The National Heart, Lung, and Blood Institute (NHLBI) awarded an $84 million seven-year grant to the New York University Langone Medical Center to compare the effectiveness of two initial management strategies for patients with stable ischemic heart disease (SIHD) and substantial ischemia.
The ISCHEMIA (International Study of Comparative Health Effectiveness with Medical and Invasive Approaches) trial is designed to provide a head-to-head comparison of an invasive strategy versus a conservative strategy.
The trial will enroll 8,000 patients with SIHD and moderate to severe ischemia to compare a strategy of early routine cardiac catheterization followed by revascularization combined with optimal medical therapy (OMT) and lifestyle changes, with a strategy of OMT and lifestyle changes alone plus invasive procedures if warranted. More than 150 medical centers in the U.S. as well as hundreds of sites globally will participate in the trial.
“Given the potential for improved survival and fewer cardiac events as a result of revascularization and the significant expense and risks associated with invasive management, the role of an invasive strategy is critically important to define,” the investigators wrote in a summary of their proposed study. “Defining that role is among the top 100 U.S. priorities for comparative effectiveness research. The proposed ISCHEMIA trial will be a prospective, multicenter, international, randomized controlled trial that will directly address the need for an invasive strategy—cath and revascularization—in patients with SIHD.”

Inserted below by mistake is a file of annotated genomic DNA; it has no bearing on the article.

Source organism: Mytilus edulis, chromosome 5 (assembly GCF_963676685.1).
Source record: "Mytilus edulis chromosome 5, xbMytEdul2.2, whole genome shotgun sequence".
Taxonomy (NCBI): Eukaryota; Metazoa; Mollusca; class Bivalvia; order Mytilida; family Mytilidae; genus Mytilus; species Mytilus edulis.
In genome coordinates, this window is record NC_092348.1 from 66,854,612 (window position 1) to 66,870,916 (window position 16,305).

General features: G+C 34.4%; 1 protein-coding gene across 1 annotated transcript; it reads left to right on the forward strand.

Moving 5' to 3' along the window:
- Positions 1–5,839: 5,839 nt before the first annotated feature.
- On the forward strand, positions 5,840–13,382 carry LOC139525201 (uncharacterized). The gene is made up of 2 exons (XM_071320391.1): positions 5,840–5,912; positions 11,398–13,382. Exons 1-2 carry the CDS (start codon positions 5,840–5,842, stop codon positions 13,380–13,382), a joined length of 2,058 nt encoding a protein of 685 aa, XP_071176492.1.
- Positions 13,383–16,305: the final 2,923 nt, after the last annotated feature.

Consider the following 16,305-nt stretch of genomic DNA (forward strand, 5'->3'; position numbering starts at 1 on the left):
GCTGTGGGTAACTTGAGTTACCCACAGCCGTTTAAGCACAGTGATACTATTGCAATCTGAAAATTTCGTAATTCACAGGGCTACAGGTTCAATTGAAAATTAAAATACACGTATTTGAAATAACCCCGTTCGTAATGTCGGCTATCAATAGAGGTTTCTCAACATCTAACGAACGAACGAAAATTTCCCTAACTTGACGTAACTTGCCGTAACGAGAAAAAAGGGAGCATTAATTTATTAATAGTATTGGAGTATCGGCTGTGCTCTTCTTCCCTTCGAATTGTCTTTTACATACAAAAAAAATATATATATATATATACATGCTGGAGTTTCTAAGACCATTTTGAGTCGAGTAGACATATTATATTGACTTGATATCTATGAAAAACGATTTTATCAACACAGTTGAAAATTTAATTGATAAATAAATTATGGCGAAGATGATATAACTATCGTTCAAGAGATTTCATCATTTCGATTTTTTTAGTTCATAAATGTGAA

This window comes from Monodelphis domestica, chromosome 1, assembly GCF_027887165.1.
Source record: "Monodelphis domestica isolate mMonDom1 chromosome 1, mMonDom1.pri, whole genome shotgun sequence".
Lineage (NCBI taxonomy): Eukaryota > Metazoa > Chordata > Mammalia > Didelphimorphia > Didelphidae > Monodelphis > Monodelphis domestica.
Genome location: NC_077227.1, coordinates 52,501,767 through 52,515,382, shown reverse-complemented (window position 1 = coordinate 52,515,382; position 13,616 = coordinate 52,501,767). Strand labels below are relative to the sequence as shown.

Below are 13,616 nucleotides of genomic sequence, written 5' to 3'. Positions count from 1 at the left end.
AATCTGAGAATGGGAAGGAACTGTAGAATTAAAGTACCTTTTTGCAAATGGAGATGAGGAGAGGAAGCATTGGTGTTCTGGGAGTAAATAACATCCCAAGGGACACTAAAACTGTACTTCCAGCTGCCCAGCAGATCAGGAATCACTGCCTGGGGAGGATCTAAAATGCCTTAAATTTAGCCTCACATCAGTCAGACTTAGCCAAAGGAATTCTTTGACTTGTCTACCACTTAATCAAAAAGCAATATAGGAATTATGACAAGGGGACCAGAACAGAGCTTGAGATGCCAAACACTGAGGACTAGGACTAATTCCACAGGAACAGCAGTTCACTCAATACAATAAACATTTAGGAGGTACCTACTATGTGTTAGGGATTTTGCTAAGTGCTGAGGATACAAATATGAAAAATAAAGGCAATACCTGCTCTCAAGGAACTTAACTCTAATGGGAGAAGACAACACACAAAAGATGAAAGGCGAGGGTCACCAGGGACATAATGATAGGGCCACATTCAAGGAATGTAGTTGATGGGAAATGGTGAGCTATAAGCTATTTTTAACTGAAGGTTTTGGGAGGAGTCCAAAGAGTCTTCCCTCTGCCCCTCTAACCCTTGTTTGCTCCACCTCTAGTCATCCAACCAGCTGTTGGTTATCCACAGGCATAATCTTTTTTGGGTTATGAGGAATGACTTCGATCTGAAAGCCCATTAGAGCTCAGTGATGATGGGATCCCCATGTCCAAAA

Judith S. Hochman, MD, clinical chief of the division of cardiology and co-director of the Clinical Translational Science Institute at the NYU Langone Medical Center, will lead as the study chair. The Duke Clinical Research Institute will serve as the statistical and data coordinating center and the Emory School of Medicine will serve as the ischemia imaging coordinating center.
“This multicenter, international study provides a unique research opportunity that could yield vital information to guide clinical practice and improve quality of life and overall medical care for large, diverse populations,” Susan B. Shurin, MD, acting director of the NHLBI, said in a news release.
The researchers wrote in their summary that they will test two hypotheses: “The trial hypothesis is that cardiac catheterization followed by complete revascularization plus optimal medical therapy is superior to OMT alone as the management strategy for patients with moderate-severe ischemia on stress imaging,” they wrote. “The hypothesis that the invasive strategy will improve quality of life will also be tested, as will cost-effectiveness.”